Optical cavities are extremely useful devices in laser-based research. Within the context of precision measurement, they enable tests of the laws that govern the macroscopic structure of the universe, embodied in the search for gravitational waves (Abbott and The LIGO Scientific Collaboration, 2009) (see also Chapter 14). At the other end of the length scale, cavity-stabilized lasers are powerful tools for precision spectroscopy that probe nature at the quantum mechanical level, through tests of quantum electrodynamics (QED) (Kolachevsky et al., 2009). Furthermore, cavities enable high-sensitivity broadband spectroscopy (Thorpe et al., 2006), which has practical applications in trace gas sensing; exploration of new light – matter interaction regimes in cavity QED (Miller et al., 2005) (see also Chapter 17); tests of fundamental physical principles including relativity (Brillet and Hall, 1979; Hils and Hall, 1990; Eisele et al., 2009), local position invariance (Blatt et al., 2008), and the time invariance of the fundamental constants of nature (Fortier et al., 2007b); and nonlinear optics, including coherent light build-up for studies of extremely nonlinear effects (Gohle et al., 2005; Yost et al., 2009). In general, optical cavities have become indispensable tools at the heart of many modern experiments.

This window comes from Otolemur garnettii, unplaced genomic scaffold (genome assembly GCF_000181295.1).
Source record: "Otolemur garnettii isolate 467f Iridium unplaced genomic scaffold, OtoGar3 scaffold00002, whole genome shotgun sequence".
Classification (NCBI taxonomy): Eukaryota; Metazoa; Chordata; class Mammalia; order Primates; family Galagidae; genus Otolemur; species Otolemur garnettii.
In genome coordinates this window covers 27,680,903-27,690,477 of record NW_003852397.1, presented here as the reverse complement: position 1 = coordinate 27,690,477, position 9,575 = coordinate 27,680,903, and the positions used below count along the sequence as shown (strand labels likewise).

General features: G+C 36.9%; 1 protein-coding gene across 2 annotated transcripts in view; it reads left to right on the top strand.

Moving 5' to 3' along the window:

In conjunction with optical frequency combs, cavity-stabilized laser systems have enabled the development of highly accurate frequency standards based on neutral atoms (Sterr et al., 2004; Takamoto et al., 2005; Ludlow et al., 2006; Le Targat et al., 2006; Ludlow et al., 2008; Lemke et al., 2009) and trapped ions (Diddams et al., 2001; Madej et al., 2004; Margolis et al., 2004; Rosenband et al., 2008).